Liquid crystals represent a phase in between liquid and solid. The molecules can move independently, as in a liquid, but remain somewhat organized, as in a crystal (solid).

How do the liquid crystal sheets work?

The liquid crystal sheets used in this activity are thermotropic, which means that they respond to changes in temperature by changing color. As the temperature increases, the color of the liquid crystal changes from red to orange, yellow, green, blue, and purple.



liquid_crystal_nise-1

Liquid crystal

Liquid crystals are made of mixtures of long, thin molecules stacked in rotating layers, like a spiral staircase. This shape is called a helix. When light strikes a liquid crystal, some of the light is reflected. As the temperature of the liquid crystal changes, the spacing of the helix changes. This changes the wavelength of light that is reflected and the color that you see.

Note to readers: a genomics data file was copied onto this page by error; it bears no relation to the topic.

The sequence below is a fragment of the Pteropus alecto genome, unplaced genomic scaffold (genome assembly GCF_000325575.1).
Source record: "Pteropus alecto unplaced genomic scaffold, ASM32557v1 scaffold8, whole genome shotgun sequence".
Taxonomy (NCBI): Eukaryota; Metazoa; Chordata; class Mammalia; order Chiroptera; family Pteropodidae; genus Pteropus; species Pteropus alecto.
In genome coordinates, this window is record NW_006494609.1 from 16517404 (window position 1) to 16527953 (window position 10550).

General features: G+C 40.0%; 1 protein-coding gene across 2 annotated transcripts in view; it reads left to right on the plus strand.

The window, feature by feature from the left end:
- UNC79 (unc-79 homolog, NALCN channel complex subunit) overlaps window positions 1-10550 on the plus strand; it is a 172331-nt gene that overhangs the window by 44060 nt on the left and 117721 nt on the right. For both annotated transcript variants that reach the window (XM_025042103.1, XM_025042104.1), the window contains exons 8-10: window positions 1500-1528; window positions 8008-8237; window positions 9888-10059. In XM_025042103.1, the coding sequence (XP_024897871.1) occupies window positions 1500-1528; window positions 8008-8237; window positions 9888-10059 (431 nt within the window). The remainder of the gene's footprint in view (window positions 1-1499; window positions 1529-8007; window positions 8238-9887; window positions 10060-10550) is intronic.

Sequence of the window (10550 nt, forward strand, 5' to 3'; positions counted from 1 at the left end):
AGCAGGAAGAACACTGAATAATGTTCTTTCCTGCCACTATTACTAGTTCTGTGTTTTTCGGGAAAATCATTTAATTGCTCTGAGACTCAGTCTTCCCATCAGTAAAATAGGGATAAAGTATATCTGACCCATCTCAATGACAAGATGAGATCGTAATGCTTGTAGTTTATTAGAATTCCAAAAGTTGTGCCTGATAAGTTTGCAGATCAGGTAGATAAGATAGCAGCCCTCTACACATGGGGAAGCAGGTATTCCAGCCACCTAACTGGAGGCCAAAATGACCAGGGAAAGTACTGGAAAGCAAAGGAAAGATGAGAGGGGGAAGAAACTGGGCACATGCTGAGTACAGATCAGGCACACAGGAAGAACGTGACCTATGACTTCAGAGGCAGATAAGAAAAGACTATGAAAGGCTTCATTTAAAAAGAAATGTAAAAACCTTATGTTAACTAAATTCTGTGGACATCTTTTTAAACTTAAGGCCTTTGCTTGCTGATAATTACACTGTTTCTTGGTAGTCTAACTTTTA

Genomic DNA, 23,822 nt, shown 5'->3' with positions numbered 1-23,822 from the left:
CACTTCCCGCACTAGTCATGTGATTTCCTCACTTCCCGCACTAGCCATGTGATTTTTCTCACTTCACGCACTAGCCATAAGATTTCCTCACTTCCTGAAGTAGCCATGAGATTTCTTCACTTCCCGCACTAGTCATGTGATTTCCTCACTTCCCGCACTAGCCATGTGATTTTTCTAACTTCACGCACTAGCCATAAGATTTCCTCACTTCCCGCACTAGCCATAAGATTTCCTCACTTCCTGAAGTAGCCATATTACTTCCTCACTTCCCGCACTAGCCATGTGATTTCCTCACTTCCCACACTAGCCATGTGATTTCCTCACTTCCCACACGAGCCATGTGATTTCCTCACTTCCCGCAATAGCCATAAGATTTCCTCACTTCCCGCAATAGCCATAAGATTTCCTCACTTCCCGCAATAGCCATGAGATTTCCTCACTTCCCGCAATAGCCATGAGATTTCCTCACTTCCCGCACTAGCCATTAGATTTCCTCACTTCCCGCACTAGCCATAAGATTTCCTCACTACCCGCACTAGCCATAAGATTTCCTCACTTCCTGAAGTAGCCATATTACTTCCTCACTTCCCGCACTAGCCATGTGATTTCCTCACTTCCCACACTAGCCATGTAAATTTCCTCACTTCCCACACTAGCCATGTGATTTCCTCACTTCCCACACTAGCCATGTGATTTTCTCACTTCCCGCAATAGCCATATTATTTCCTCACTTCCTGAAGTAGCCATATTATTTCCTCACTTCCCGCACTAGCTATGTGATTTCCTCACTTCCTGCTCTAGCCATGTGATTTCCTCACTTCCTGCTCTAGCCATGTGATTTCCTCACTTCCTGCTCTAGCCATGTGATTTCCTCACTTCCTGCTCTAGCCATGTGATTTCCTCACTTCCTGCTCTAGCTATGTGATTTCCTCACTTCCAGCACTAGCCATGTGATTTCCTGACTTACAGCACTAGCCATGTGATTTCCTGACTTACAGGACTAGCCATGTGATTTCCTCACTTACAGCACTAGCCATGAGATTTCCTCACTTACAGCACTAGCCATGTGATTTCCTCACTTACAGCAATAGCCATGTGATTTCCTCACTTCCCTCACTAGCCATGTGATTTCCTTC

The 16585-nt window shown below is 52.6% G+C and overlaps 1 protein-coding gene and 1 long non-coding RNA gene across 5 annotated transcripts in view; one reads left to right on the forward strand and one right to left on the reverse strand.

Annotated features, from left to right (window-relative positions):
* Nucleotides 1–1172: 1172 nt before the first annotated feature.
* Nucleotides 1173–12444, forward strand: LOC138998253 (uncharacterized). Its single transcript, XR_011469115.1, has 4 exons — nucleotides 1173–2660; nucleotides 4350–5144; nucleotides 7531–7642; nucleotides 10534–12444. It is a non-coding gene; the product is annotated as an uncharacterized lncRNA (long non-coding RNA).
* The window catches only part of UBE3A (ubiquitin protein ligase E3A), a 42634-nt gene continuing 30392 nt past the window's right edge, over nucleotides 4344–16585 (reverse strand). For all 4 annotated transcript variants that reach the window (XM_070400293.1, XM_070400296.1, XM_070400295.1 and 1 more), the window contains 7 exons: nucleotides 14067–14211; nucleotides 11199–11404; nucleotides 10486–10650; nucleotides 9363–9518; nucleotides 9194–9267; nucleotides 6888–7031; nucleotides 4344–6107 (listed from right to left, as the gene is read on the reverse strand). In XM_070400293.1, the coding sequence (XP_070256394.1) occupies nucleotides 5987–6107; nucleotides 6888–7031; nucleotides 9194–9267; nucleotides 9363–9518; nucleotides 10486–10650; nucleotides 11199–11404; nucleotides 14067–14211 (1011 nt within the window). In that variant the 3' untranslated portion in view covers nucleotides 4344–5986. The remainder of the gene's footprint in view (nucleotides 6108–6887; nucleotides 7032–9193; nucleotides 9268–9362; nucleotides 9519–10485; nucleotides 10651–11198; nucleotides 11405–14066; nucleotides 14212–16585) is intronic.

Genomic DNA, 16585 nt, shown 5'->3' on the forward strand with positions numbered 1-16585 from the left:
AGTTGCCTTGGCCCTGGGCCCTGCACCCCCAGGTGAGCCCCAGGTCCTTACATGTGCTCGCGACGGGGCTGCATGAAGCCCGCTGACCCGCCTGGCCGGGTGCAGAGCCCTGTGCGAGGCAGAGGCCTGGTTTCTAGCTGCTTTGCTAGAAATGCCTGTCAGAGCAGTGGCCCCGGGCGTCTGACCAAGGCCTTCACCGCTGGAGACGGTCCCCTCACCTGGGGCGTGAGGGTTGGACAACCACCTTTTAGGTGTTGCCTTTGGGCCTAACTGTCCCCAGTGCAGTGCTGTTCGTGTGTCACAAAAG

How does the calculator display work?

The liquid crystal display (LCD) in the calculator has many layers:



  1. Glass plate with polarizing filter oriented vertically

  2. Glass plate with electrodes to form the numbers

  3. Liquid crystal material

  4. Transparent conductive material

  5. Glass plate with polarizing filter oriented horizontally

  6. Reflective surface to send light back to the viewer

2000px-lcd_layers.png

Light passing through the first polarizing filter (1) becomes polarized, which means that the light waves are oscillating in one direction only. Polarized light cannot go through the second polarizing filter that is perpendicular to the first (5), because the light waves are not oscillating in the correct direction.
The liquid crystals molecules located between the two polarizing filters (3) are oriented to rotate the polarized light coming through the first filter by 90 degrees so that the light can pass through the second filter. The light is rotated just a little with each step along the liquid crystal helix until it reaches the other filter in the correct orientation.
When electricity is applied to specific regions of the display (2), the liquid crystal molecules line up with the electric field. This disrupts the helical alignment, so the liquid crystal can’t rotate the light.